Starfish Shawl starts with "Cast on 730 stitches, join, be careful not to twist". After two evenings and many hundreds of counting, the cast on was finally accomplished. Though with all those stitches bunched together, it's still hard to tell if I'm twisted or untwisted. The thing with a shawl like this, I have about eight rows done, does it look like it? Now think about it, if I'm knitting a hat in bulky yarn, I would be done already.

Happy Fiber Arts Friday! Join the party on Andrea's blog and leave me a comment! 

Thursday, September 06, 2012

A Scarf, A Hat, and A Baby James

Pattern:  Stitch pattern based on Forest Path Stole by  by Faina M. Letoutchaia, Interweave Knits Summer 2003
Yarn:  Unknown fiber gifted from a book or magazine seller at Stitches
Yardage:  Less than 200 yards
Needles: Size 6
Cast on: August 24 2012
Cast off: September 3 2012
Cost: (Gift)
Notes: I have these two small skeins of yarn with no label, so I don't know the fiber content or producer or yardage. I found this very intricate birch leaves pattern as part of Forest Path Stole, and drew the design idea on the white board in the first picture. I'd knit one pattern repeat (18 st x 38 rows), cast off, turn the knitting to its side, pick up 18 stitches, knit two repeats, cast off, turn and knit three repeats, so on so forth. Since I don't know the yardage, I can do this for as long as the yarn lasts. Turns out I was only able to knit 3.25 repeats on the forth side. But I think it looks pretty cute.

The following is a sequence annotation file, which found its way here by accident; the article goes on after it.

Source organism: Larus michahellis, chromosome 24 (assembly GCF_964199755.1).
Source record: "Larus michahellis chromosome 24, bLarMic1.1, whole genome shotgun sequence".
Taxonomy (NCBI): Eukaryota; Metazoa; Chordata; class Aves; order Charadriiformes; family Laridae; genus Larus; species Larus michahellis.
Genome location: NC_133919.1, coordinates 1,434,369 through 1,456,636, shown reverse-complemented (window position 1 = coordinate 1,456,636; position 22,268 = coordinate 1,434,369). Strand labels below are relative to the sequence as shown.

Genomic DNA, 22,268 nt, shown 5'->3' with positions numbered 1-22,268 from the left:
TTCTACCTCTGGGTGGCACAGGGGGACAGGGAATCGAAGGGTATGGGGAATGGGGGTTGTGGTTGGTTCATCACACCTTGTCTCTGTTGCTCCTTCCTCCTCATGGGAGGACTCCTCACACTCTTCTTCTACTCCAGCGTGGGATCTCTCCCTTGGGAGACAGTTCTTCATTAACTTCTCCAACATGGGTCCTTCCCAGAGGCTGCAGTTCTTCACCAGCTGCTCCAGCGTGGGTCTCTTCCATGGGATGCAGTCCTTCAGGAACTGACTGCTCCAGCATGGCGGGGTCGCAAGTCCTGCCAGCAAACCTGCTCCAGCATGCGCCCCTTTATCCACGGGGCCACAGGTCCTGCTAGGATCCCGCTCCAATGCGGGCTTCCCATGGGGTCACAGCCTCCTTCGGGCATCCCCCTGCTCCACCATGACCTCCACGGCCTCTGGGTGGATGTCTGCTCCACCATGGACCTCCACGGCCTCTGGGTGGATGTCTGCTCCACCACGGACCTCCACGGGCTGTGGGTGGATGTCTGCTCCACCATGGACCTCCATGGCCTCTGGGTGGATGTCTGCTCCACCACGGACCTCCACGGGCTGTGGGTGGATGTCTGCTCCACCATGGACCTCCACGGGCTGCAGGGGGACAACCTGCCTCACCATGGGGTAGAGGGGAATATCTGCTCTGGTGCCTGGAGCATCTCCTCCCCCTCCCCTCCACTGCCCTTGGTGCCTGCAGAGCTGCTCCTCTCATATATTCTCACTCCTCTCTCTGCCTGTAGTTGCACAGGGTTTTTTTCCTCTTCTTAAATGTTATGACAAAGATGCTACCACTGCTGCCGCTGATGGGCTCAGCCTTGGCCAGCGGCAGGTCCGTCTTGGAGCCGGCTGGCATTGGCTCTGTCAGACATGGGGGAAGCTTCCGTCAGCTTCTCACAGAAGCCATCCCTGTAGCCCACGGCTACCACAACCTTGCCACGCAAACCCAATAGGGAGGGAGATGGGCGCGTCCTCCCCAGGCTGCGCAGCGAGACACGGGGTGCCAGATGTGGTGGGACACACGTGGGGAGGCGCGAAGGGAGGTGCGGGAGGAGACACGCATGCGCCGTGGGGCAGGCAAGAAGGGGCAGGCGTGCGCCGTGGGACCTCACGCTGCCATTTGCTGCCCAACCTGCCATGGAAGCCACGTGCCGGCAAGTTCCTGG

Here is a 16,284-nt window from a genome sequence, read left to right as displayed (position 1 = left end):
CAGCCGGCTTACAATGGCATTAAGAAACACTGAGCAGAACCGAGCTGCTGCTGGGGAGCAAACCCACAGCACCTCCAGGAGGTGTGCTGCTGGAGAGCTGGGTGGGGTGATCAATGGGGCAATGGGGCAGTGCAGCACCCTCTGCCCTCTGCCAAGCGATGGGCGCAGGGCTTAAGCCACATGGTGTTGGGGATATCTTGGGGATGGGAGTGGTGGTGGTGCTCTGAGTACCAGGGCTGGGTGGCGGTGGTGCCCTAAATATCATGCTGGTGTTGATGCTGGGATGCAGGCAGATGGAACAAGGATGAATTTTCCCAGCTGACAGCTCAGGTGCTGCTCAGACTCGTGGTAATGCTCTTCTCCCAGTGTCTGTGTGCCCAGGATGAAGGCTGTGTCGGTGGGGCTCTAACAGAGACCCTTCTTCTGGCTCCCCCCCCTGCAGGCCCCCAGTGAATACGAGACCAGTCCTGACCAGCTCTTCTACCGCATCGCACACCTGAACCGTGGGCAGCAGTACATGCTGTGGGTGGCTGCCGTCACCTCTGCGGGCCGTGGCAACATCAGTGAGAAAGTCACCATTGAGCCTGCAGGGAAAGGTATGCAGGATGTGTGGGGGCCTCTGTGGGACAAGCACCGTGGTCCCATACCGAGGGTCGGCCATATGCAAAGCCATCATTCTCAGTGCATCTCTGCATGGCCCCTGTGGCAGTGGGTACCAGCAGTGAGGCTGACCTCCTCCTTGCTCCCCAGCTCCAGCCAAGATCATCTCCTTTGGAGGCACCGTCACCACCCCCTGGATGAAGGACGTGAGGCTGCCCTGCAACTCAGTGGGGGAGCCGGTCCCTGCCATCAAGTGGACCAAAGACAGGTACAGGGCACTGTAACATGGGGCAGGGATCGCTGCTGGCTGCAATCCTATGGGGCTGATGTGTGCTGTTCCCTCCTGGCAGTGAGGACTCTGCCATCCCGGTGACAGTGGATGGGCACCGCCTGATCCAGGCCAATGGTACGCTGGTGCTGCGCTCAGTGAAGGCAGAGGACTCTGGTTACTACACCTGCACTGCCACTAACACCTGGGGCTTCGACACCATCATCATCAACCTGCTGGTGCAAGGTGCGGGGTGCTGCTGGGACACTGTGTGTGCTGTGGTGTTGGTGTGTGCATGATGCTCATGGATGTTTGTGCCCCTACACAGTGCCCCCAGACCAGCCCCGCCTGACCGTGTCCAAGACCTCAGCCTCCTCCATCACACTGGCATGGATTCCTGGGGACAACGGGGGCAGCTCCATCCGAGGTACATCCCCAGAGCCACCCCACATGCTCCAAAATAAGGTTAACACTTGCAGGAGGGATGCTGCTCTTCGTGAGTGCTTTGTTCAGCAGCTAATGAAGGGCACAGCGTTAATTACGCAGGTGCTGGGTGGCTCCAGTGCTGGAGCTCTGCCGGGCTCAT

Pattern:   Sideways Grande Cloche by Laura Irwin, Boutique Knits
Yarn:  Paton's Classic Wool
Yardage:  Less than 200 yards
Needles: Size 8
Cast on: August 21 2012
Cast off: September 4 2012
Cost: Less than $5

Notes: I needed a simple project for when I knit with my friends, this was simple and straight forward -- just as soon as I realized the band was knitted sideways, not bottom up. I should have changed the top so it's not decreased so sharply. It really should look more flat than what I have here. For the cable on the side, the pattern makes you knit two strips and then twist them and sew the ends on the hat. I thought I was smart, and knitted the big cable (8x8) directly onto the hat. It got very twisty. Unless you have a very clear mind and a clear surface to put the hat on while you turn the knitting back and forth, go with the easy route.

Remember the Traveling Baby Sweater? It went to its first stop in UK to visit baby James. James's mom Claire-Louis graciously took these pictures. Doesn't she have the cutest kids?! Claire-Louis said, "James has loved wearing it and I’m a bit sad to be passing it on as he looked so cute in it but I’m sure the next baby will love it just as much x". I'm so happy James (and his mom) entertained my idea, and enjoyed the sweater! Now it's heading back to US, to Chicago, and then Seattle, before making its way back to my neighborhood to a friend of mine. If you know someone that wants to be part of Traveling Baby Sweater's route, drop me a line and we'll work out the logistics.

Happy Friday! Join the party on Andrea's blogTami's blog, and leave me a comment!